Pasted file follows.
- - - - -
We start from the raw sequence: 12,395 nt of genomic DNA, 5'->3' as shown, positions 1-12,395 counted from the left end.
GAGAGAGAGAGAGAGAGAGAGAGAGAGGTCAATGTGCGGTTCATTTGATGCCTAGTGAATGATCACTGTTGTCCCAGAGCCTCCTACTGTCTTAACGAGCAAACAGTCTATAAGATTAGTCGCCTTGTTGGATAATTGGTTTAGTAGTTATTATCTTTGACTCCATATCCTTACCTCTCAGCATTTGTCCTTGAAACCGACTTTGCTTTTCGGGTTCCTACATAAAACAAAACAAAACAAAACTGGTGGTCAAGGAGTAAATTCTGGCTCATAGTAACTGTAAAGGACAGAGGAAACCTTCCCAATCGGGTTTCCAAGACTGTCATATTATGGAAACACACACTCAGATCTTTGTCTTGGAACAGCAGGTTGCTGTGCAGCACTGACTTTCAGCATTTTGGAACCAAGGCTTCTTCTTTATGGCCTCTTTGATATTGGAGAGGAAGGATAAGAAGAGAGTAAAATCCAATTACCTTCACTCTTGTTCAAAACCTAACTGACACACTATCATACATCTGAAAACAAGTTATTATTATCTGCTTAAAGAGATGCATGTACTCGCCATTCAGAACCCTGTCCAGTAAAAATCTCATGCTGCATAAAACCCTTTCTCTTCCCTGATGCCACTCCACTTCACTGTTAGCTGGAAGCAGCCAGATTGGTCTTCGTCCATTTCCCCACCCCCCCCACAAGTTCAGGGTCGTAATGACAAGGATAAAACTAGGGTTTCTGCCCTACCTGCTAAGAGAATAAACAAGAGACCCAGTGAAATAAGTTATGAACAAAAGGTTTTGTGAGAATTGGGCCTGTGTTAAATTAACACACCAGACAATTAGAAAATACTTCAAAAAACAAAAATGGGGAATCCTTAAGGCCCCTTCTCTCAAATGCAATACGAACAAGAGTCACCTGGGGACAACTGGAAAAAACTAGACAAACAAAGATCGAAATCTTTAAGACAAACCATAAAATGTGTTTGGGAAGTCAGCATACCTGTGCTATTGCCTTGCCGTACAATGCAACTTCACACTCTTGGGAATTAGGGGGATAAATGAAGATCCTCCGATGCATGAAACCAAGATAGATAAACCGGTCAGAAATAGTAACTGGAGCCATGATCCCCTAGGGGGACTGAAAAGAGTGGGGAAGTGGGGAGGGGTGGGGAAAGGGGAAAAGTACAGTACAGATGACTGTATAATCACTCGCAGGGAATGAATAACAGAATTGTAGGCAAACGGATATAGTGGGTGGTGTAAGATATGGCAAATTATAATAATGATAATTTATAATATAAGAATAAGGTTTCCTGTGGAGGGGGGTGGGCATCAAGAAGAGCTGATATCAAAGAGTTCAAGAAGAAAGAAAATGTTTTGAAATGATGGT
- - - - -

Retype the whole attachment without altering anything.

We start from the raw sequence: 12,395 nt of genomic DNA, 5'->3' as shown, positions 1-12,395 counted from the left end.
GAGAGAGAGAGAGAGAGAGAGAGAGAGGTCAATGTGCGGTTCATTTGATGCCTAGTGAATGATCACTGTTGTCCCAGAGCCTCCTACTGTCTTAACGAGCAAACAGTCTATAAGATTAGTCGCCTTGTTGGATAATTGGTTTAGTAGTTATTATCTTTGACTCCATATCCTTACCTCTCAGCATTTGTCCTTGAAACCGACTTTGCTTTTCGGGTTCCTACATAAAACAAAACAAAACAAAACTGGTGGTCAAGGAGTAAATTCTGGCTCATAGTAACTGTAAAGGACAGAGGAAACCTTCCCAATCGGGTTTCCAAGACTGTCATATTATGGAAACACACACTCAGATCTTTGTCTTGGAACAGCAGGTTGCTGTGCAGCACTGACTTTCAGCATTTTGGAACCAAGGCTTCTTCTTTATGGCCTCTTTGATATTGGAGAGGAAGGATAAGAAGAGAGTAAAATCCAATTACCTTCACTCTTGTTCAAAACCTAACTGACACACTATCATACATCTGAAAACAAGTTATTATTATCTGCTTAAAGAGATGCATGTACTCGCCATTCAGAACCCTGTCCAGTAAAAATCTCATGCTGCATAAAACCCTTTCTCTTCCCTGATGCCACTCCACTTCACTGTTAGCTGGAAGCAGCCAGATTGGTCTTCGTCCATTTCCCCACCCCCCCCACAAGTTCAGGGTCGTAATGACAAGGATAAAACTAGGGTTTCTGCCCTACCTGCTAAGAGAATAAACAAGAGACCCAGTGAAATAAGTTATGAACAAAAGGTTTTGTGAGAATTGGGCCTGTGTTAAATTAACACACCAGACAATTAGAAAATACTTCAAAAAACAAAAATGGGGAATCCTTAAGGCCCCTTCTCTCAAATGCAATACGAACAAGAGTCACCTGGGGACAACTGGAAAAAACTAGACAAACAAAGATCGAAATCTTTAAGACAAACCATAAAATGTGTTTGGGAAGTCAGCATACCTGTGCTATTGCCTTGCCGTACAATGCAACTTCACACTCTTGGGAATTAGGGGGATAAATGAAGATCCTCCGATGCATGAAACCAAGATAGATAAACCGGTCAGAAATAGTAACTGGAGCCATGATCCCCTAGGGGGACTGAAAAGAGTGGGGAAGTGGGGAGGGGTGGGGAAAGGGGAAAAGTACAGTACAGATGACTGTATAATCACTCGCAGGGAATGAATAACAGAATTGTAGGCAAACGGATATAGTGGGTGGTGTAAGATATGGCAAATTATAATAATGATAATTTATAATATAAGAATAAGGTTTCCTGTGGAGGGGGGTGGGCATCAAGAAGAGCTGATATCAAAGAGTTCAAGAAGAAAGAAAATGTTTTGAAATGATGGT